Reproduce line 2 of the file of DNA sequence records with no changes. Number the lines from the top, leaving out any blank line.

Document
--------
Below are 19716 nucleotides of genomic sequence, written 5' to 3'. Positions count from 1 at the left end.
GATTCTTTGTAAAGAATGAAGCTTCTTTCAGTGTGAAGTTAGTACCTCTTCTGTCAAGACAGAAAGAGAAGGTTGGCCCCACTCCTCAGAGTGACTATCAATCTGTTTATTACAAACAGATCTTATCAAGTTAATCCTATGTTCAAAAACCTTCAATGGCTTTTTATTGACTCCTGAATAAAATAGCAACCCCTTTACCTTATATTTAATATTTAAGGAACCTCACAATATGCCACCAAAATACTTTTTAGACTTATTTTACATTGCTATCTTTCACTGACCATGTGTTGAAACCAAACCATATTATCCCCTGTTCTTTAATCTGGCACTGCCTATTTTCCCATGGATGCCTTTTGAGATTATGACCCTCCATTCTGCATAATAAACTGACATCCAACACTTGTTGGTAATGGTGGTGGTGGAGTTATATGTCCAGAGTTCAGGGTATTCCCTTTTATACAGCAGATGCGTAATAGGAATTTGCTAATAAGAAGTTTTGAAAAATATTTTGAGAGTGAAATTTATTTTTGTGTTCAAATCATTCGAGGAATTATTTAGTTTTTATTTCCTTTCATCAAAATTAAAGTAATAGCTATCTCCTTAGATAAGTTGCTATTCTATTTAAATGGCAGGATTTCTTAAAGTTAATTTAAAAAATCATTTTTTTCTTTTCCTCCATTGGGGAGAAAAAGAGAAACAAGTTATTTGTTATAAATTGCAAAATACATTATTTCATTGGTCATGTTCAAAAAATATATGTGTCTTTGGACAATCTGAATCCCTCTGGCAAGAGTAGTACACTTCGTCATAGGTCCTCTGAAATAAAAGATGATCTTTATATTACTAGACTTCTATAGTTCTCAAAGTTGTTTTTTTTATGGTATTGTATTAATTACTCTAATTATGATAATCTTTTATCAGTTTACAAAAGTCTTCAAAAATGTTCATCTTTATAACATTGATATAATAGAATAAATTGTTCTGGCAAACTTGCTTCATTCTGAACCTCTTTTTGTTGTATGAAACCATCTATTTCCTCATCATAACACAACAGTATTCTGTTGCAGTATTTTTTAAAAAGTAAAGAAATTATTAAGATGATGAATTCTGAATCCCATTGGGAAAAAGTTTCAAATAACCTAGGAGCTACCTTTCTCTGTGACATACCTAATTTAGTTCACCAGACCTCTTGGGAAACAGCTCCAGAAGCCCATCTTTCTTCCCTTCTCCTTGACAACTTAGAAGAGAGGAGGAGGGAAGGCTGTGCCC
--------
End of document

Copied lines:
GATTCTTTGTAAAGAATGAAGCTTCTTTCAGTGTGAAGTTAGTACCTCTTCTGTCAAGACAGAAAGAGAAGGTTGGCCCCACTCCTCAGAGTGACTATCAATCTGTTTATTACAAACAGATCTTATCAAGTTAATCCTATGTTCAAAAACCTTCAATGGCTTTTTATTGACTCCTGAATAAAATAGCAACCCCTTTACCTTATATTTAATATTTAAGGAACCTCACAATATGCCACCAAAATACTTTTTAGACTTATTTTACATTGCTATCTTTCACTGACCATGTGTTGAAACCAAACCATATTATCCCCTGTTCTTTAATCTGGCACTGCCTATTTTCCCATGGATGCCTTTTGAGATTATGACCCTCCATTCTGCATAATAAACTGACATCCAACACTTGTTGGTAATGGTGGTGGTGGAGTTATATGTCCAGAGTTCAGGGTATTCCCTTTTATACAGCAGATGCGTAATAGGAATTTGCTAATAAGAAGTTTTGAAAAATATTTTGAGAGTGAAATTTATTTTTGTGTTCAAATCATTCGAGGAATTATTTAGTTTTTATTTCCTTTCATCAAAATTAAAGTAATAGCTATCTCCTTAGATAAGTTGCTATTCTATTTAAATGGCAGGATTTCTTAAAGTTAATTTAAAAAATCATTTTTTTCTTTTCCTCCATTGGGGAGAAAAAGAGAAACAAGTTATTTGTTATAAATTGCAAAATACATTATTTCATTGGTCATGTTCAAAAAATATATGTGTCTTTGGACAATCTGAATCCCTCTGGCAAGAGTAGTACACTTCGTCATAGGTCCTCTGAAATAAAAGATGATCTTTATATTACTAGACTTCTATAGTTCTCAAAGTTGTTTTTTTTATGGTATTGTATTAATTACTCTAATTATGATAATCTTTTATCAGTTTACAAAAGTCTTCAAAAATGTTCATCTTTATAACATTGATATAATAGAATAAATTGTTCTGGCAAACTTGCTTCATTCTGAACCTCTTTTTGTTGTATGAAACCATCTATTTCCTCATCATAACACAACAGTATTCTGTTGCAGTATTTTTTAAAAAGTAAAGAAATTATTAAGATGATGAATTCTGAATCCCATTGGGAAAAAGTTTCAAATAACCTAGGAGCTACCTTTCTCTGTGACATACCTAATTTAGTTCACCAGACCTCTTGGGAAACAGCTCCAGAAGCCCATCTTTCTTCCCTTCTCCTTGACAACTTAGAAGAGAGGAGGAGGGAAGGCTGTGCCC